Ever heard of the MORI IPSOS Veracity Index? It is an annual poll carried out by the organisation Market and Opinion Research International, which surveys the nation’s trust in professions.
Sadly it paints a picture of an all too negative perception for the average estate agent.
· Just 30% of British adults (aged 15+ interviewed face to face during 18-27th Oct 2019) “trust estate agents to tell the truth”.
· Estate agents feature in the 5 least trusted professions, along with journalists, advertising execs, government ministers and politicians generally.
Here is why I think this is the case.
If we believe that financial remuneration drives a certain behaviour in business, then it is no wonder that estate agency in some quarters has a questionable reputation. Estate agents are not bad people. The vast majority of property industry employees want to do a good job, to help people to move home successfully and with the least fuss – and to earn a reasonable living for themselves. But the problem with the traditional estate agency model is that the way that its people are paid, is not necessarily conducive to a great experience.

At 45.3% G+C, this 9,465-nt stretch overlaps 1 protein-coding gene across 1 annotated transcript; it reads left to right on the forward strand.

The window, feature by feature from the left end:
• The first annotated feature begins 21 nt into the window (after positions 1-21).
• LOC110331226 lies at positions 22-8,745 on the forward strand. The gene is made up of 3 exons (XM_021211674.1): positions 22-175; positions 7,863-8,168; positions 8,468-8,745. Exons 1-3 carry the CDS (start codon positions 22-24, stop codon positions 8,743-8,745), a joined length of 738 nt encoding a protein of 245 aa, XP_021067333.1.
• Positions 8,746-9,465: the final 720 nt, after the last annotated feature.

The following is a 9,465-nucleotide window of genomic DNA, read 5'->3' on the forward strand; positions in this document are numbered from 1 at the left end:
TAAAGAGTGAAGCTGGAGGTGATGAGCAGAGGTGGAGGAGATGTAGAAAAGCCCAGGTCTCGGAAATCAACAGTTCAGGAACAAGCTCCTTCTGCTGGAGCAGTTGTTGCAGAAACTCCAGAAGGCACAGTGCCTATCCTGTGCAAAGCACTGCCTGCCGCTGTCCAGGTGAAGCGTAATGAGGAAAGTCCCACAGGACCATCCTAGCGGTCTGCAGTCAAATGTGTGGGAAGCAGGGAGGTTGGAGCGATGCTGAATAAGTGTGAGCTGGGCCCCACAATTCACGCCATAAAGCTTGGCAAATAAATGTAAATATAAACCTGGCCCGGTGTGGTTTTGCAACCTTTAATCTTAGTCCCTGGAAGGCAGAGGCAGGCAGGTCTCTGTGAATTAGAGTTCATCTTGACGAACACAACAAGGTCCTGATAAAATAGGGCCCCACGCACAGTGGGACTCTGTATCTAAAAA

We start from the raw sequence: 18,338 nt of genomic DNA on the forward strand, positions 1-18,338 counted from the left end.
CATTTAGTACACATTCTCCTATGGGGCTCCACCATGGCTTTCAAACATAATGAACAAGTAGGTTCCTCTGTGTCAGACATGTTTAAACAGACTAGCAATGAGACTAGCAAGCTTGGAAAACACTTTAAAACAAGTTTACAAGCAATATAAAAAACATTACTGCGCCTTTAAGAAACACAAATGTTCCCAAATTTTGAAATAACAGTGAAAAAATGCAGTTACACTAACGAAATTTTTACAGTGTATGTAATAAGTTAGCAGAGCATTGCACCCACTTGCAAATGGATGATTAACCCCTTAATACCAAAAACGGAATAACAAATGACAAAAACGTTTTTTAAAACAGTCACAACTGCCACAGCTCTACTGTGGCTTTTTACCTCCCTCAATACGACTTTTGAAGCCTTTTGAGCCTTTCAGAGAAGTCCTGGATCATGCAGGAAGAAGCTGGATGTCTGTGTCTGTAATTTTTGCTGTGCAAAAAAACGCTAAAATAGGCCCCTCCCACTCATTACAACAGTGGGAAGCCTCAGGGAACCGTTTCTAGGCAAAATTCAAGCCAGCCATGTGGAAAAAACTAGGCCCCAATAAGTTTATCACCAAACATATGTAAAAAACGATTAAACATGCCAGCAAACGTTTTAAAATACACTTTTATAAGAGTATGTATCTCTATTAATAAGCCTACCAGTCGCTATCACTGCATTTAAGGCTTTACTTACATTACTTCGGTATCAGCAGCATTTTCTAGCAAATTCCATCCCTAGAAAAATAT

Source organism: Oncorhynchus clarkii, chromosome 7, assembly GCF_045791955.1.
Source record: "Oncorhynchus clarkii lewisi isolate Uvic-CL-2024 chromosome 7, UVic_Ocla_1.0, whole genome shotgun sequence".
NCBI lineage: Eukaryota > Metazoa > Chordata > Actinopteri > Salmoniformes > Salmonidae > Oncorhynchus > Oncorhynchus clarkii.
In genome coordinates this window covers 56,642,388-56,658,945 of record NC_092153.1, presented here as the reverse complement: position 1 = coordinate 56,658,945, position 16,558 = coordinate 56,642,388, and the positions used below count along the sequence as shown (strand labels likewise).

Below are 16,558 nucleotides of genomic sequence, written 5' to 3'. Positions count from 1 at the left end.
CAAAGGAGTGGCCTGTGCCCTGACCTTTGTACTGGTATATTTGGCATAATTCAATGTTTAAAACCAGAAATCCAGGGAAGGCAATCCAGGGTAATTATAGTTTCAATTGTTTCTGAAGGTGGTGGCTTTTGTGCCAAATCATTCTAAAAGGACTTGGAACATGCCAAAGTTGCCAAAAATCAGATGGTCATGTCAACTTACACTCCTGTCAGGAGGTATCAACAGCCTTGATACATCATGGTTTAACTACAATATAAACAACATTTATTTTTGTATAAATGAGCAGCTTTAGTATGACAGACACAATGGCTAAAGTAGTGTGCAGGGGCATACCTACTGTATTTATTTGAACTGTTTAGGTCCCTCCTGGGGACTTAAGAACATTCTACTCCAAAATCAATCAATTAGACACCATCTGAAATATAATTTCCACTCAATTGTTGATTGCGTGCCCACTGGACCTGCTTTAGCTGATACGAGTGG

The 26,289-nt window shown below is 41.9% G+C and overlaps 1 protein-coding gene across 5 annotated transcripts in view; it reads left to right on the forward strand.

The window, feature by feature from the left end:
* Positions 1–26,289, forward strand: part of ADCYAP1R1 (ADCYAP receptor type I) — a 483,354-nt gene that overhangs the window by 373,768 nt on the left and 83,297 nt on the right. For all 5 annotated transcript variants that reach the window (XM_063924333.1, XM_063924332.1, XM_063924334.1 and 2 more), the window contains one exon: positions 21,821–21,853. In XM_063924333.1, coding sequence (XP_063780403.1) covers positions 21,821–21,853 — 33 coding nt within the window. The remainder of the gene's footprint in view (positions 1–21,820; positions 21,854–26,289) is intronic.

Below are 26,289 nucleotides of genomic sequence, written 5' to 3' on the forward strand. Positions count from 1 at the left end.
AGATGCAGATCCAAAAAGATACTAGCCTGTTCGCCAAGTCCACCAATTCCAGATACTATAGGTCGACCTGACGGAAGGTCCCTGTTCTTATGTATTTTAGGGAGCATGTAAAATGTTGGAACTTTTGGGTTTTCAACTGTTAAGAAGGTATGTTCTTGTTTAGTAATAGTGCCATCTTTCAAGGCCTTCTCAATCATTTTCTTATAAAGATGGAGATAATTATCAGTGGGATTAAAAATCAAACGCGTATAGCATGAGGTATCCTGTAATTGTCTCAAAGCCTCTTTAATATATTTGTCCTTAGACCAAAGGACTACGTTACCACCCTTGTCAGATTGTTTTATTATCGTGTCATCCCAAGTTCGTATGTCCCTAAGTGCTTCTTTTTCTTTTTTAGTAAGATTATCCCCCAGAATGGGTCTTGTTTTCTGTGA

What exactly do we mean by that?
Believe it or not, where a fee of say 1.5% of the property sale price is earned, an individual agent can sometimes earn just 5% of that (plus their basic salary). For example, if we take a £500,000 property where the seller pays a fee of £7,500, the agent earns £375. In addition, each transaction might take six months to complete. Motivating?
A remuneration approach such as this can potentially encourage apathy towards customers. It can also force agents to run from one transaction to another trying to spin many plates in order to try to earn a decent income. Inevitably, those plates can drop when there are too many to keep spinning at once. It is incompatible with a positive outcome for the customer and can only serve to make an already stressful process worse.
At Arthur Grace Residential, we are very much not the traditional agent, click here to find out more.